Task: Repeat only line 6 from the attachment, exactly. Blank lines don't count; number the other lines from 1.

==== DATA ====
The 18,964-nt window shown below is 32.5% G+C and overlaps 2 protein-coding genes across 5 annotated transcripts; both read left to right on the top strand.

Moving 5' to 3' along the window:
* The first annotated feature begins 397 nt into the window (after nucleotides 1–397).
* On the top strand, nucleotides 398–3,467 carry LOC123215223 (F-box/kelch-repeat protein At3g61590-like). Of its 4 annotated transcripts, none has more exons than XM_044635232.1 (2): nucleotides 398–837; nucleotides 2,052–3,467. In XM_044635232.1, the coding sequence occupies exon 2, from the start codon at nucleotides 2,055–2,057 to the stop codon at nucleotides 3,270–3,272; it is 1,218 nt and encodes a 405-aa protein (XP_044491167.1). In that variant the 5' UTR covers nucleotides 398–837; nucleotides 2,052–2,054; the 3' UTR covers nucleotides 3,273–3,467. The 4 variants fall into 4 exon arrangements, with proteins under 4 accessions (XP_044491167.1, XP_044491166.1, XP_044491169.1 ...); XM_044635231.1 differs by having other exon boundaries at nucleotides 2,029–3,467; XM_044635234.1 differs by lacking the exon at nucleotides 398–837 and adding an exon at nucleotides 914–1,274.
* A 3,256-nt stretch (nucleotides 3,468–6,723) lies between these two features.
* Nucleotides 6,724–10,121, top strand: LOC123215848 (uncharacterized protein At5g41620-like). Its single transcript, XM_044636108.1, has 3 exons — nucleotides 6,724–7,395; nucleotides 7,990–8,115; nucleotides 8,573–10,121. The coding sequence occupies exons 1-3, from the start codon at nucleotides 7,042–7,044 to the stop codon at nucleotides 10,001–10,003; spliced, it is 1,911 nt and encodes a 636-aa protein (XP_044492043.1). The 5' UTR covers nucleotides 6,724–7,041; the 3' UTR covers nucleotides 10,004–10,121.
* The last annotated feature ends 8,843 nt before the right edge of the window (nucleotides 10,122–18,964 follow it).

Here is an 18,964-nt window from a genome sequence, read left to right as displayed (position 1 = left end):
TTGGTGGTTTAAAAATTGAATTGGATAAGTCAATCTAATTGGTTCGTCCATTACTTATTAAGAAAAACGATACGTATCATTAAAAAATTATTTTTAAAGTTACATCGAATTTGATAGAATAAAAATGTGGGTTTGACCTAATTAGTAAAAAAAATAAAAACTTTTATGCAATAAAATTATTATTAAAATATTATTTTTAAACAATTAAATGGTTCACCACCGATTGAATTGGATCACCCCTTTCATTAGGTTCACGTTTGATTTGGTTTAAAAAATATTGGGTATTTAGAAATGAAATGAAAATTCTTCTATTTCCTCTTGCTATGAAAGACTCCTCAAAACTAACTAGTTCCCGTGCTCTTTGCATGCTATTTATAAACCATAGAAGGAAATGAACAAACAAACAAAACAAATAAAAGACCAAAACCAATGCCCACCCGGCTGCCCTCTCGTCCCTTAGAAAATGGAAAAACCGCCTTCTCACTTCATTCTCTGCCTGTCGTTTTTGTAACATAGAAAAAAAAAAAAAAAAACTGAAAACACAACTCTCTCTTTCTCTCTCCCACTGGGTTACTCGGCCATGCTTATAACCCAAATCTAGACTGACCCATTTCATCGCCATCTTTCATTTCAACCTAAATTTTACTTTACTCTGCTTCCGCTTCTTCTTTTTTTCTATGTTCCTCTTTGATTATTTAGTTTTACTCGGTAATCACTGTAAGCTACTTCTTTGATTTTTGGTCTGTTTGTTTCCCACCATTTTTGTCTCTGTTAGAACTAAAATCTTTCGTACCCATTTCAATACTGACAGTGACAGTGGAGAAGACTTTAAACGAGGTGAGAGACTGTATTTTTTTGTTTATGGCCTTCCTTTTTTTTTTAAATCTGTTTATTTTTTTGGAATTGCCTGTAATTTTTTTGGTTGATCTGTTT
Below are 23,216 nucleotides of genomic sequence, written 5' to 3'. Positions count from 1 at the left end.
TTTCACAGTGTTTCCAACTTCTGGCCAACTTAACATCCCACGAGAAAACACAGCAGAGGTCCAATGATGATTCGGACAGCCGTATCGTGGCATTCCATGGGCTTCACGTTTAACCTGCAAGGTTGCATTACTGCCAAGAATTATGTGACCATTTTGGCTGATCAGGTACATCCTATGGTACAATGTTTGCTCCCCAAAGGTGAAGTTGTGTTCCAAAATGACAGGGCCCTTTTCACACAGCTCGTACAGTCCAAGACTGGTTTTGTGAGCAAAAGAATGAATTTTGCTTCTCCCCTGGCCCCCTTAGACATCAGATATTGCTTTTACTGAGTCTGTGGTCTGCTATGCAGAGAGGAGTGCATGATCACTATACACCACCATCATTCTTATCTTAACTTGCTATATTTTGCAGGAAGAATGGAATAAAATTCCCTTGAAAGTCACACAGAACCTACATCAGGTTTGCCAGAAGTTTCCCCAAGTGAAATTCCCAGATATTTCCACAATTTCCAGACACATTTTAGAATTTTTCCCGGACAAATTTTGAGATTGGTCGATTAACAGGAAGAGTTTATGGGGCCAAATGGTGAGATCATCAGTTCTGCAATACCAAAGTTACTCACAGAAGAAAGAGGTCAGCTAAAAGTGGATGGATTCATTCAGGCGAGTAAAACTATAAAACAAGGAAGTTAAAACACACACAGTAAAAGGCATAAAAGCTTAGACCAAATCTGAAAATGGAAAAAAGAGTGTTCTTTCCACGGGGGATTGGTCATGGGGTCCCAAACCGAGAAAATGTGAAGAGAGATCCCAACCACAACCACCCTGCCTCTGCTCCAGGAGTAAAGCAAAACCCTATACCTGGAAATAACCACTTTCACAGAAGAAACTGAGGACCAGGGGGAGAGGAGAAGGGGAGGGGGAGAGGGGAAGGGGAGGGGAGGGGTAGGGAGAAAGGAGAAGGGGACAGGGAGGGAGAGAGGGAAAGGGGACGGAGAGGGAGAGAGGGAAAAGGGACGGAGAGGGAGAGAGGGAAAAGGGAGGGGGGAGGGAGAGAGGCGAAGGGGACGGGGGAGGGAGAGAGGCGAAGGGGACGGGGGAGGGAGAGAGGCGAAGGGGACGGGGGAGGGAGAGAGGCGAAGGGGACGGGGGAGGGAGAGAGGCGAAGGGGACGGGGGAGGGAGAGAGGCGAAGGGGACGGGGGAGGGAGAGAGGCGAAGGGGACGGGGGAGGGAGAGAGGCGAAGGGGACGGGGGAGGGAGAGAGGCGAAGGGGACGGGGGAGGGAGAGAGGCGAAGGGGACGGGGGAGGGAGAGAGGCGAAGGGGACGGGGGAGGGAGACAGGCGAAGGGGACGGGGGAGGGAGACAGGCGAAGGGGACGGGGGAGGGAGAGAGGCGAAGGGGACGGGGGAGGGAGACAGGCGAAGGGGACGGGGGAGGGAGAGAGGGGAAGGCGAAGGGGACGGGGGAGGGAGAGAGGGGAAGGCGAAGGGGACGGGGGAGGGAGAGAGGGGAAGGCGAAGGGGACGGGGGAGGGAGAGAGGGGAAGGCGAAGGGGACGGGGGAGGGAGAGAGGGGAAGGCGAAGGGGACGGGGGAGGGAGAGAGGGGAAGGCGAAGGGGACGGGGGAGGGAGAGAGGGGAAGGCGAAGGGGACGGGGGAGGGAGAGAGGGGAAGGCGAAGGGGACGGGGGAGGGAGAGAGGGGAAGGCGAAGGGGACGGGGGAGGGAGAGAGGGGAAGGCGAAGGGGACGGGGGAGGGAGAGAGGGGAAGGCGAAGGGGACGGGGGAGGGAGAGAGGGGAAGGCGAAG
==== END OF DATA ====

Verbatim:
* Nucleotides 6,724–10,121, top strand: LOC123215848 (uncharacterized protein At5g41620-like). Its single transcript, XM_044636108.1, has 3 exons — nucleotides 6,724–7,395; nucleotides 7,990–8,115; nucleotides 8,573–10,121. The coding sequence occupies exons 1-3, from the start codon at nucleotides 7,042–7,044 to the stop codon at nucleotides 10,001–10,003; spliced, it is 1,911 nt and encodes a 636-aa protein (XP_044492043.1). The 5' UTR covers nucleotides 6,724–7,041; the 3' UTR covers nucleotides 10,004–10,121.